In the NBA, with 15 players collectively making somewhere north of $60 million in salary and being almost impossible to replace, it is no wonder that the coach and his assistants are the usual fall guys for poor performance. Few jobs carry so much responsibility with such little real authority.
And the winner is …
Let me get back to you on that.
No decision may soon be forthcoming from owner Donald Sterling, as none was for weeks after his people recommended firing Vinny Del Negro, a no-brainer they had set up that way with Sterling’s help.
It’s hard to to handicap the Clippers with officials given little weight by an owner who’s short on clues, and now, once again, in prime Confusion Mode.
We are just weeks away from the 2013 NBA draft. It is June and now the pre-draft workouts go into full swing.
Within the lottery, the big news is that Orlando has pushed Victor Oladipo ahead of Ben McLemore on its draft board. McLemore has yet to formally hire an agent and has been questioned about his ties to Rodney Blackstock.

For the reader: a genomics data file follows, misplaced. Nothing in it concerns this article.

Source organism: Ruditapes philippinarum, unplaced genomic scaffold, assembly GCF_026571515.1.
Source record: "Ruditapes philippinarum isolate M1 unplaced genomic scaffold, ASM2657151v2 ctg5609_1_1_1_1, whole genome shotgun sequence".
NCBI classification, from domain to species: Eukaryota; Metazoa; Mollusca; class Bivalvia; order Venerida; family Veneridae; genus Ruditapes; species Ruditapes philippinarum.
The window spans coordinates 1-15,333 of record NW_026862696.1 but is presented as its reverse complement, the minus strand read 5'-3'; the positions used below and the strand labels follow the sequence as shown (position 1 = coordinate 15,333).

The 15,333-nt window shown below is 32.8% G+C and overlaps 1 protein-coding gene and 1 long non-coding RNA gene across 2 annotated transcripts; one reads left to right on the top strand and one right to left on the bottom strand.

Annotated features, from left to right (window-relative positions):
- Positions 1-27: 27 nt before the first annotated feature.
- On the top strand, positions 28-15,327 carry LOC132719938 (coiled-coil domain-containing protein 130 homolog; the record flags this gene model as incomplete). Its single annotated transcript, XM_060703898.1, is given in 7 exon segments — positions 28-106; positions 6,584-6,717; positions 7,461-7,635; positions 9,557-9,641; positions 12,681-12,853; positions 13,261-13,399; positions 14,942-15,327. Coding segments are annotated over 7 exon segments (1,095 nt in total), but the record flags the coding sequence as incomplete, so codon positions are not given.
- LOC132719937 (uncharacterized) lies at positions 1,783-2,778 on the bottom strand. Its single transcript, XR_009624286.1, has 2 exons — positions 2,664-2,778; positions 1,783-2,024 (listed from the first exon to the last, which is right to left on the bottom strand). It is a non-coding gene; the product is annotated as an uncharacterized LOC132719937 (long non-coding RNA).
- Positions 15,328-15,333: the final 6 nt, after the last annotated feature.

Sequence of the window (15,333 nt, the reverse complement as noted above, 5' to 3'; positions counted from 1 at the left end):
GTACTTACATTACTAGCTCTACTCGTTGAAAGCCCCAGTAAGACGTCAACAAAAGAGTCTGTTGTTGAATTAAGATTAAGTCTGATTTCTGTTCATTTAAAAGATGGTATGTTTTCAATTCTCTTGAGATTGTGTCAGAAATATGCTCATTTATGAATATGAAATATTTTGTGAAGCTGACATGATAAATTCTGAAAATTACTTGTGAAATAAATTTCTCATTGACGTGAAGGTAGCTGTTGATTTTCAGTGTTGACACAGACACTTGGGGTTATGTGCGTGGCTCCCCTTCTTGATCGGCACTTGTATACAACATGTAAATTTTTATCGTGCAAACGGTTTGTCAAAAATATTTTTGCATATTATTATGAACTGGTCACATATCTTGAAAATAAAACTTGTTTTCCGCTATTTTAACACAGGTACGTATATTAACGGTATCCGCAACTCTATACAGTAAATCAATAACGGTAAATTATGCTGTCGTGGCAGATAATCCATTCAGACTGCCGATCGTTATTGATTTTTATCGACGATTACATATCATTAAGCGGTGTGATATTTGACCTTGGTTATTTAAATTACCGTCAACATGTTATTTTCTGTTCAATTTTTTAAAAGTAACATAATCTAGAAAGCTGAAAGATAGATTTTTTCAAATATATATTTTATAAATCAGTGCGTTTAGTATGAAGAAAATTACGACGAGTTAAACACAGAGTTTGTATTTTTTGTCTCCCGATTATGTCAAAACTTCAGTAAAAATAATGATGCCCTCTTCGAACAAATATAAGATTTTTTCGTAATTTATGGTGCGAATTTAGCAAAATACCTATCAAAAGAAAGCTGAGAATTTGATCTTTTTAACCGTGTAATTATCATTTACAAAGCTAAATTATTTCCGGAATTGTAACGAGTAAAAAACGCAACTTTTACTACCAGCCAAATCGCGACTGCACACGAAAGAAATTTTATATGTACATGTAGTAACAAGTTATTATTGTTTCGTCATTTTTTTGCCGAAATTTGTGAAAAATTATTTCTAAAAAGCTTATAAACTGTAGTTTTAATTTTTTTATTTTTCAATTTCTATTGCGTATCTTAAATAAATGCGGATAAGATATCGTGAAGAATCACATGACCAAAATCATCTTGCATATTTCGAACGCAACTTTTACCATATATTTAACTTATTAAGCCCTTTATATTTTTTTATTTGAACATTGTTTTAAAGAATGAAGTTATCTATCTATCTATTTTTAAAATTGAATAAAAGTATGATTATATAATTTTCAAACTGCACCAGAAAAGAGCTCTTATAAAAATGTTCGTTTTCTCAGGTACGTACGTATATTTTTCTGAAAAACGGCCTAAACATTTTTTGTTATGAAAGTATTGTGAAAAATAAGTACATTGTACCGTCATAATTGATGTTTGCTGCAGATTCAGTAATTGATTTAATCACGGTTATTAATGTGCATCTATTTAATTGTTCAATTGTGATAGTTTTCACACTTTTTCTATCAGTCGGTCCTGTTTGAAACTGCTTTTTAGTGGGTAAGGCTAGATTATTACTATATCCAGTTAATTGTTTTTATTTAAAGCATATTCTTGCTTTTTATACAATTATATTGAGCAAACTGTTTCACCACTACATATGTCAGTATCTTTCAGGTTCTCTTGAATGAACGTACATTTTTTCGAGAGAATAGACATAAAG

Orlando also has had conversations with the Los Angeles Clippers about acquiring point guard Eric Bledsoe, who, combined with Oladipo, could give the Magic the most athletic young backcourt in the NBA.
The back end of the lottery remains in flux as Minnesota, Portland, and Dallas all would love to move their picks. The Thunder are content to stay at 12 and grab a center unless C.J. McCollum – whom I am told they love – is available.
A few rapid risers into the first round and just outside of it who bear watching are Tim Hardaway Jr., Myck Kabongo, and Glen Rice Jr. It would not be surprising to see all three selected in the first round.
With that comes draft speculation and misinformation. Sorting through all the buzz and rumors and deciphering what is true and what isn’t makes for a full-time job.
Without further ado, here is a Mock Draft 4.0:
Among the monumental sports topics that are debated everywhere – from local fine drinking establishments to radio and television shows where participants spend hours shouting at each other – is the issue of dynasties.
In sports, identifying and labeling dynasties is a must. It’s part of our DNA. And then when a dynasty is established and accepted as fact, it must be compared to other dynasties. That is mandatory. It is what makes sports sports.